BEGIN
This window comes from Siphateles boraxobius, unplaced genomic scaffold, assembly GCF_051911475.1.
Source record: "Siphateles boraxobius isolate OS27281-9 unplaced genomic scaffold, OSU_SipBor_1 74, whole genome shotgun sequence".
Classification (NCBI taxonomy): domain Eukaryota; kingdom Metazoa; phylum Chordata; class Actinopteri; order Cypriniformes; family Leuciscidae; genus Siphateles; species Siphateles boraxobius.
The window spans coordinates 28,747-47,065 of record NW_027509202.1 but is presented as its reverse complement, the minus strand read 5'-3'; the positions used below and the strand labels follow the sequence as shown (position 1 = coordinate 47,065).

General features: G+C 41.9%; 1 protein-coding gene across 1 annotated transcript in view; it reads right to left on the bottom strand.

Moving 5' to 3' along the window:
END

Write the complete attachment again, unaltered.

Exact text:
This window comes from Siphateles boraxobius, unplaced genomic scaffold, assembly GCF_051911475.1.
Source record: "Siphateles boraxobius isolate OS27281-9 unplaced genomic scaffold, OSU_SipBor_1 74, whole genome shotgun sequence".
Classification (NCBI taxonomy): domain Eukaryota; kingdom Metazoa; phylum Chordata; class Actinopteri; order Cypriniformes; family Leuciscidae; genus Siphateles; species Siphateles boraxobius.
The window spans coordinates 28,747-47,065 of record NW_027509202.1 but is presented as its reverse complement, the minus strand read 5'-3'; the positions used below and the strand labels follow the sequence as shown (position 1 = coordinate 47,065).

General features: G+C 41.9%; 1 protein-coding gene across 1 annotated transcript in view; it reads right to left on the bottom strand.

Moving 5' to 3' along the window: